CSU student government, in alliance with other student governments statewide, amended sections of House Bill 1301 on Tuesday that officials said in its original form would have eliminated the requirement for prior review from student governments regarding how schools use excess money from student fee-funded capitol expansion projects.
The bill, which was sponsored by former CU-Regent and state Sen. Gail Schwartz (D-Snowmass) and Rep. Mark Waller (R-Colorado Springs) –– and has bi-partisan support –– served as a reaction to a statewide audit that raised concerns about certain inefficiencies that exist in some university student fee systems, according to Associated Students of CSU Director of Legislative Affairs Matt Strauch.
However, according to Strauch, these inefficiencies aren’t necessarily applicable to CSU’s handling of student fees.
“This bill isn’t something that affects CSU a whole lot because we’re sort of already there in how to handle the fee process,” Strauch said.
This segment of the 43-page bill, Strauch said, was mainly pushed by the Colorado School of Mines, which has since rescinded its support and has accepted the amendments presented by student governments.
Amy Parsons, the vice president for University Operations, said that while the administration would appreciate greater flexibility in how surplus student fees are used in expansion projects, the university also recognizes the need for student voice in these proceedings.
“I don’t think that I could imagine a situation where we would ever, even if the bill went through, not solicit student voice if their fees are being used,” CSU President Tony Frank said.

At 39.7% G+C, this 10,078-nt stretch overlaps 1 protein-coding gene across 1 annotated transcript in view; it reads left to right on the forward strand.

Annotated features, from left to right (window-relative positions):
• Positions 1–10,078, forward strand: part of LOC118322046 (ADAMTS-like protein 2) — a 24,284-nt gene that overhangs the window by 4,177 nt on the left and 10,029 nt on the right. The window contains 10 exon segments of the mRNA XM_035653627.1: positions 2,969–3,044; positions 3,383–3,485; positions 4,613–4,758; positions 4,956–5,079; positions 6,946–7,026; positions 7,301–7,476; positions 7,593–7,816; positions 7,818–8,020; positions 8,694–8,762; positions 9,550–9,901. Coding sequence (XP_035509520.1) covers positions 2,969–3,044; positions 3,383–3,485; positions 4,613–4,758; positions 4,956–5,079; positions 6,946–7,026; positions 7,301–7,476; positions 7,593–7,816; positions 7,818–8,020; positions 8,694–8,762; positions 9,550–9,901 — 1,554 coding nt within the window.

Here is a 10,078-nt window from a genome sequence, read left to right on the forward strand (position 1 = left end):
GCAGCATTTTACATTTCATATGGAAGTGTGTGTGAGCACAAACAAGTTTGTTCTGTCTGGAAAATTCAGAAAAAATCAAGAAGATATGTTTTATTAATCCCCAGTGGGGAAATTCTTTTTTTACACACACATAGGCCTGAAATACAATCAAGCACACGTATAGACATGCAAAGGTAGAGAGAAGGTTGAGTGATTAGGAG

The Colorado School of Mines was unavailable for comment.
In addition to addressing student fee packages, which the bill refers to as “the new tuition source” for the state’s 49th ranked higher education budget, it also addressed the role of the Colorado Commission for Higher Education as a regulatory body for the state’s universities.
Since the CCHE was given power in 2010 to serve as a regulatory body for setting tuition rates (which are capped at 9.5 percent per year pending approval by CCHE), some university presidents, including Bruce Benson of CU, have repeatedly stated that they would like more freedom in setting tuition rates, according to EdNews Colorado.
Frank, however, said that his administration hasn’t found any problem with CCHE’s regulatory role.
“I’ve never personally found CCHE to be burdensome,” Frank said. “The commissioners take their jobs very seriously.”
Another tenant of the bill, which Strauch described as “long and complicated,” would grant university administration greater freedom to create positions not covered in the personal system and hire retired employees for a long period of time, something that Frank said he could not see happening during his administration and something that he didn’t see a need for.
According to Strauch, the bill ultimately serves to “clean up a lot of things that exist within the Colorado higher education system” and that ASCSU and other student governments are happy with the current form of the bill.
It is set to be discussed on the floor of the State Capitol later this week and was unanimously passed in committee, according to Strauch. He added that the bill has flown through the process, an outcome that he initially expected and an outcome that gave amending the bill a sense of urgency.
“We really appreciate ASCSU working hard to maintain student voice and present a good source of representation for students in the legislature,” Parsons said. “They deserve kudos for the work they’ve done with this bill.”
News Editor Allison Sylte can be reached at firstname.lastname@example.org.